The Uber data breach of 2016 is creating quite the ripple effect.
Most obviously, the hack’s revelation, and the media furore that accompanied it, caused numerous boards and management teams to ask the dreaded question of their data security teams, “Could this happen to us?” And many answers will have been sheepishly and concerningly in the affirmative.
But the ramifications go far beyond the reignited cybersecurity question. It has also highlighted an interesting legal point – and one that is often overlooked.
Uber 2016 data breach timeline – edited highlights
- October and November 2016 – Uber is hacked through a vulnerability in GitHub (an online resource for developers) which led them to Uber’s AWS login credentials. 57 million customers’ and drivers’ names, email addresses and mobile phone numbers are exposed, along with the driving licence and journey details for the 600,000 drivers affected. Uber conceals the hack and pays the hackers $100,000 to delete the data.
- November 2017 – breach is revealed by Bloomberg and confirmed by Uber. Joe Sullivan, Chief Security Officer, and one of his deputies are fired for their roles in the cover-up, which was also known about by the then CEO, Travis Kalanick. Dara Khosrowshahi, who had taken over as Chief Executive Officer in the previous September, pledges transparency for the future.
- May 2018 – GDPR comes into force, meaning the breach can only be penalised under pre-existing data protection laws, not GDPR.
- July 2018 – Uber announces former Intel chief privacy and security counsel Ruby Zefo as Uber’s first Chief Privacy Officer and TomTom’s ex-VP for Privacy Security, Simon Hania, joins Uber as its first DPO.
- September 2018 – US court fines Uber $148m as part of a legal settlement, avoiding a public court case in an action brought by 50 US states and the District of Colombia.
- November 2018 – British and Dutch regulators impose fines on Uber of £385,000 ($490,760) and E600,000 ($678,780) respectively. Uber said in a statement, “We’re pleased to close this chapter on the data incident from 2016.”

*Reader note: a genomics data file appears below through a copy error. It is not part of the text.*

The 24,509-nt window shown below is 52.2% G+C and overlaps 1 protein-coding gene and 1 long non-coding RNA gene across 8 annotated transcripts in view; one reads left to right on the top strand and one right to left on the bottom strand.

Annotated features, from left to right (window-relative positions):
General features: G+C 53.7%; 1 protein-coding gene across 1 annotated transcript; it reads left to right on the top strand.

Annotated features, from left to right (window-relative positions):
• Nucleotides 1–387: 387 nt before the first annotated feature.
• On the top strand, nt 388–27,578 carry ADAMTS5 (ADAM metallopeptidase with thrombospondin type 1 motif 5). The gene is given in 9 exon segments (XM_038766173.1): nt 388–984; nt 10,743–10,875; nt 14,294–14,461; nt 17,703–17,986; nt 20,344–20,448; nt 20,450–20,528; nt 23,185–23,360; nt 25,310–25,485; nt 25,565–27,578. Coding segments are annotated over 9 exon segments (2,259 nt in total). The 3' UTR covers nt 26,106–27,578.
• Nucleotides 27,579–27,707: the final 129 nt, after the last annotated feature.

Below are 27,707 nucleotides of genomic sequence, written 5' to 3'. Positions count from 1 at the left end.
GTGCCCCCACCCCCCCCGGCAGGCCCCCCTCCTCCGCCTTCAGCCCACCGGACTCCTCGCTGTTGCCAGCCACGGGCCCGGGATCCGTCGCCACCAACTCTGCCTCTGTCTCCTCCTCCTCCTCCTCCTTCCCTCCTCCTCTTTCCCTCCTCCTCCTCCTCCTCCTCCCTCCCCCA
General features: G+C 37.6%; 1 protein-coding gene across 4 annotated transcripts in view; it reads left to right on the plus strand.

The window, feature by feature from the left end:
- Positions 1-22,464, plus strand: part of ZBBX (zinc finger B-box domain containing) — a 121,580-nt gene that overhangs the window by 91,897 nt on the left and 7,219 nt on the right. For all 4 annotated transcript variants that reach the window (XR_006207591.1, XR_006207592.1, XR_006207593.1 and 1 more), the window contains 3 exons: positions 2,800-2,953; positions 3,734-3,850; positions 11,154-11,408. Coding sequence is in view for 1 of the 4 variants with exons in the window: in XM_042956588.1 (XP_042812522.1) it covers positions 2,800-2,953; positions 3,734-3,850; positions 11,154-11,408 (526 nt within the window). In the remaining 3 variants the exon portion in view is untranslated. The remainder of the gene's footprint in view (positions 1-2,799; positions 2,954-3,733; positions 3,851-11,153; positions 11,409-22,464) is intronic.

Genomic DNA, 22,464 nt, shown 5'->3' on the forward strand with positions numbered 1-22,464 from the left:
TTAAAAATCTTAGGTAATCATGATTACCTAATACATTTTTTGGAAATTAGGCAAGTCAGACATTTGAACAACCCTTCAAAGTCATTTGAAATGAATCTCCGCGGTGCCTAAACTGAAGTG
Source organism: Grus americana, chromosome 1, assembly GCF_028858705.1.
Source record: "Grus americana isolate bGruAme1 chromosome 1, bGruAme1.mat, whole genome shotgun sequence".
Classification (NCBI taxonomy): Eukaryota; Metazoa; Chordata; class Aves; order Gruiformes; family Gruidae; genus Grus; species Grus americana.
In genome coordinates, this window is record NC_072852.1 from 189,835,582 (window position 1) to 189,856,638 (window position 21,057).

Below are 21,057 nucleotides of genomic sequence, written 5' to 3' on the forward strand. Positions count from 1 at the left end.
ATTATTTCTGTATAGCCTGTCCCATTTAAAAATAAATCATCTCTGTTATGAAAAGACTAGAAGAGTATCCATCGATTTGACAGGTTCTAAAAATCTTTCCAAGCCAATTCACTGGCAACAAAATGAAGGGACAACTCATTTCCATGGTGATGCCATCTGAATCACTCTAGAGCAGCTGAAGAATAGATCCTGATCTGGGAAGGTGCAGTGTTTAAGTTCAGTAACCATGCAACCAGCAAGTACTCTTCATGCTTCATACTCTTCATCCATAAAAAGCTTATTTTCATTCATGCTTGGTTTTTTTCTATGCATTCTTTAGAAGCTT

- December 2018 – the French Data Protection Authority fines Uber E400,000 ($460,000).
The events of November and December of last year are signalling a very interesting pattern that data privacy professionals need to take careful note of.
The Dutch regulator, the Autoriteit Persoonsgegevens, has ostensibly taken the lead on this case on behalf of all of Europe, on the basis that Uber’s European presence is headquartered in the Netherlands.
However, it is the way that the UK Information Commissioners Office (ICO) and the French Commission Nationale de l’Informatique et des Libertés (CNIL) have acted that has sparked the most interest. Not only have they fined the Dutch HQ for the impact of the breach on their own respective citizens, but they have also taken the additional steps of fining the local entities separately.
Why is this important?
Because Uber tried to prevent exactly this happening with its carefully worded intra-company agreements. In these documents, each of its local corporate entities were named as mere “processors” of personal data, not “controllers”, meaning under pre-GDPR legislation, they could not be held ultimately liable, nor fined.
But the French and British regulators disagreed. They ruled that the deciding factor was not how the corporate entity was named or considered by Uber’s internal privacy structure, but how they acted in practice. And because they performed the role of a local data controller, they could be held responsible for their part in the local infringements (such as not reporting the breach to the relevant regulators within 72 hours), just as the European headquarters could be fined for its role in the wider offences (such as failing to identify and rectify the vulnerability itself).
In other words, role-based liability comes down to how you act, not what you call yourself.
Lawyers will not find this ruling surprising at all. This is a standard tenet of common law.
However, many privacy professionals are not necessarily so experienced in the way the law works. Those companies whose privacy teams are experts in technology, security and policy, and not law, may overlook the need, or lack the skills, to ensure that the way their local offices operate reflects what the privacy structure expects, creating legal vulnerabilities in the process.
This is presumably exactly what has happened to Uber. Rather than their legal and privacy team trying to pull off a ruse based on a technicality, it appears that there is a clear mismatch between what the privacy structure anticipated of the local entities’ roles and how they acted in reality.
As we have said in these Data Privacy news blogs many times before, data privacy is a multi-faceted discipline, and far more complex in practice than many realise.